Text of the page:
where $\mathbf{A}$ is the vector potential, $\unicode[STIX]{x1D719}$ is the electrostatic potential and $E_{\text{SPW}}$ is the electric field intensity of the SPW. The electric field and the magnetic field of the laser are $E_{y}=-\unicode[STIX]{x2202}_{t}A_{y}$ and $B_{z}=-\unicode[STIX]{x2202}_{t}A_{y}/c$ , respectively. The electrostatic field is $E_{x}=-\unicode[STIX]{x2202}_{x}\unicode[STIX]{x1D719}$ . In Equation (4), the contributions of the transverse electrostatic field and the SPW’s magnetic field are neglected because they are small variables compared to the laser field. For normal incidence $\mathbf{p}_{0}=\mathbf{0}$ , we have $p_{y}/m_{e}c=eA_{y}/m_{e}c=a$ from Equation (4). For the first two cycles during the laser–plasma interaction, both the SPW and the electrostatic field are negligible because they are not excited (or very small) at this time, and we have $p_{x}/m_{e}c=a^{2}/2=2$ from Equations (4) and (5). Afterwards, the ponderomotive force will be balanced by the electrostatic field, and we have $p_{x}=eE_{\text{SPW}}/m_{e}\unicode[STIX]{x1D714}_{0}c=a_{\text{SPW}}$ from Equation (5). With no (or small) collisional effects, the electrons will retain their momentum when they move inside the target before reaching the target back surface. As a result, the motion of the electrons on the target back surface is similar to that of the electrons on the front surface, as are shown in Figures 4(a) and 4(b). It is understandable that the positive amplitude of $p_{x}/m_{e}c$ is close to the negative amplitude of the SPW shown in Figure 4(d), because the negative part pushes the electrons inside the target. However, the SPW on the front surface cannot pull the electrons back to the target again. What pulls them back are the electrostatic fields and the SPW on the target back surface shown in Figure 4(c). The SPW on the target back surface is obviously weaker, so $p_{x}/m_{e}c$ has a smaller negative amplitude. Once the electron ‘islands’ are formed, their densities are considered to be slow variables, so the frequencies of $j_{y}$ are controlled mainly by $p_{y}/\unicode[STIX]{x1D6FE}$ . From the time evolution of $p_{x}$ and  $p_{y}$ , we know the fundamental frequency of $j_{y}$ is the laser frequency; which is why the fundamental frequency of the transmitted radiation is also the laser frequency, as is shown in Figure 2(d). For the flat target where no SPW is excited, without the help of the SPW, few electrons reach the target back surface after the ponderomotive force is balanced by the electrostatic field and no electron ‘islands’ are formed on the target back surface, as is shown in Figure 3(d). As a result, no transmitted radiation with the fundamental frequency is generated. Since the transmitted radiation is actually generated by these electron ‘islands’, one way of increasing the intensity of the transmitted radiation is by increasing the density of the ‘islands’. Three-dimensional (3D) PIC simulations are also performed to prove the validity of our mechanism. In 3D PIC simulations, we also observe the transmitted radiation – the most important difference from the 2D PIC simulations being that the percentage of the transmitted energy is slightly decreased; it is only about 1.5% in the 3D case. We also investigate the influence of the pre-plasma on our mechanism, and the initial plasma density is shown in Figure 5(a). In Figure 5(a), the valleys of the target structure are filled by a plasma with an electron density $n_{e}=2n_{c}$ . Also, the electron density between $x/\unicode[STIX]{x1D706}_{0}=-2$ and $x=0$ increases exponentially from zero to $2n_{c}$ . The electron density of the pre-structured target is $n_{e}=25n_{c}$ . More detailed information is shown in the inserted figure in Figure 5(a). The case without a pre-plasma is also simulated for comparison. In both cases, the laser normalized vector potential is $a_{0}=3$ . Figures 5(b) and 5(c) show the electric fields $E_{y}$ on the $x$ axis and their spectra for both cases at $t=25T_{0}$ . It is obvious from Figure 5(b) that, with a pre-plasma on the target front surface, the intensity of the transmitted radiation is decreased. This happens mainly because the laser wavelength in the pre-plasma is no longer $\unicode[STIX]{x1D706}_{0}$ and the matching condition of the SPW excitation is no longer met. As a result, the SPW will be decreased, as is shown in Figure 5(d), which shows a snapshot of the electric field $E_{x}$ for the case with a pre-plasma at $t=25T_{0}$ . From Figure 5 we can see that the intensity of the SPW is greatly decreased compared to that shown in Figure 4(c). When the intensity of the SPW is decreased, the number of the electrons that penetrate through the target is also decreased, which results in a lower intensity of the transmitted radiation. From the spectra shown in Figure 5(c), we also find that the high-order harmonic generation will also be suppressed by the pre-plasma. However, it is shown in Ref. [39] that the pre-plasma will help the WTE to occur, so we can conclude from Figure 5(c) that the high-order harmonic generation inside the target is not dominated by the WTE. To avoid the influence of the pre-plasma generated by the pre-pulse of the laser, the drive laser should have a sufficiently high contrast.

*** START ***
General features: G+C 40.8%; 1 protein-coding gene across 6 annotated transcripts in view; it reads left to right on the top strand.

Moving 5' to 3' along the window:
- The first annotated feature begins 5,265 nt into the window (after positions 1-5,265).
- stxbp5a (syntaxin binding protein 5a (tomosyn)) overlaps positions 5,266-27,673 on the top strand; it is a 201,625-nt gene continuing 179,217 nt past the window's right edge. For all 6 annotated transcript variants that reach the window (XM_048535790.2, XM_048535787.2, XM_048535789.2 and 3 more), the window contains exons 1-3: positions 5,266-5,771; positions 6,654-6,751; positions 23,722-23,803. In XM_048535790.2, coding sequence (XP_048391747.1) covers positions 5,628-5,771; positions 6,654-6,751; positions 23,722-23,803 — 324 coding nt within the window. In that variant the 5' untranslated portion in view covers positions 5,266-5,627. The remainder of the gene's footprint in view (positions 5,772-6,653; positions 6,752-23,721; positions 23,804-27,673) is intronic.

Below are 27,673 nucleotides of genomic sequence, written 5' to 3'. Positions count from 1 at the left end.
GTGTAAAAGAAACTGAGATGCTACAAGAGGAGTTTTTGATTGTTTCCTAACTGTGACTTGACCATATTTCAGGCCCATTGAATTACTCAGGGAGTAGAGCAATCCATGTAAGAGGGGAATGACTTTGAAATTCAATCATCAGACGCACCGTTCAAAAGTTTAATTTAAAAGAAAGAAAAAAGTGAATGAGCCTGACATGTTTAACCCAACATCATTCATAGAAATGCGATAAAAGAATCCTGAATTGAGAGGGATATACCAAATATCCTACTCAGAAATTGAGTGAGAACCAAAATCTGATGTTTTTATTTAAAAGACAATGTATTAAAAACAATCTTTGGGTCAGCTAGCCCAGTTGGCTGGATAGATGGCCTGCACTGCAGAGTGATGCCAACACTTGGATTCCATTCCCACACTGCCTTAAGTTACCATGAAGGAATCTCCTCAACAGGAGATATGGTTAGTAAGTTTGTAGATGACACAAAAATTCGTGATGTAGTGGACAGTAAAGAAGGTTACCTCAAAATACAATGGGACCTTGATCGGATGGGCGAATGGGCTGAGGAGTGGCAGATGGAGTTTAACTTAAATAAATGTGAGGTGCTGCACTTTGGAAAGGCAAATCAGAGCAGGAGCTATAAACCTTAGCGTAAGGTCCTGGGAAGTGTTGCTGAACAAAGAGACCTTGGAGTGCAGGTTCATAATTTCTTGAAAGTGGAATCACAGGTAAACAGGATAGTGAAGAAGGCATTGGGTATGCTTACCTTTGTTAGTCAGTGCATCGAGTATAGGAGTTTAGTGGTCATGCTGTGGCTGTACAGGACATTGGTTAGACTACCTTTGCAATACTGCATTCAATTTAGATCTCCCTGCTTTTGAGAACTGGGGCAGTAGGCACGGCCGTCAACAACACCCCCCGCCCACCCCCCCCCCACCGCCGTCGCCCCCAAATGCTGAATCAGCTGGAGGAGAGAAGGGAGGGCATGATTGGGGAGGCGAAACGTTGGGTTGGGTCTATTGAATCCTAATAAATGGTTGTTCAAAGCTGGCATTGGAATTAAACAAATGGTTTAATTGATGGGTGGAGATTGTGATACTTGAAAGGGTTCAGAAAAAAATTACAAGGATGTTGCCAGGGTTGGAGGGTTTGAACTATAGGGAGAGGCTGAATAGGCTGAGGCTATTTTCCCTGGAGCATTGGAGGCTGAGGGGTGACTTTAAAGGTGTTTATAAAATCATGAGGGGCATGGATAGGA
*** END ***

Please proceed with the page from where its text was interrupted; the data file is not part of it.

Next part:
Figure 5. Comparison between the cases with and without a pre-plasma. (a) is the initial electron density with a pre-plasma, (b) is the electric field $E_{y}$ on the $x$ axis for cases with a pre-plasma (black solid line) and without a pre-plasma (red dashed line), (c) is the spectra of the electric fields shown in (b) (the black solid line also represents the case with a pre-plasma) and (d) is a snapshot of the electric field $E_{x}$ , with $\langle E_{x}/E_{0}\rangle$ omitted. In the inserted figure of (a), the electron density distribution along the $x$ axis is shown on $y=0$ (blue line) and on $y=\unicode[STIX]{x1D706}_{0}/2$ (red line).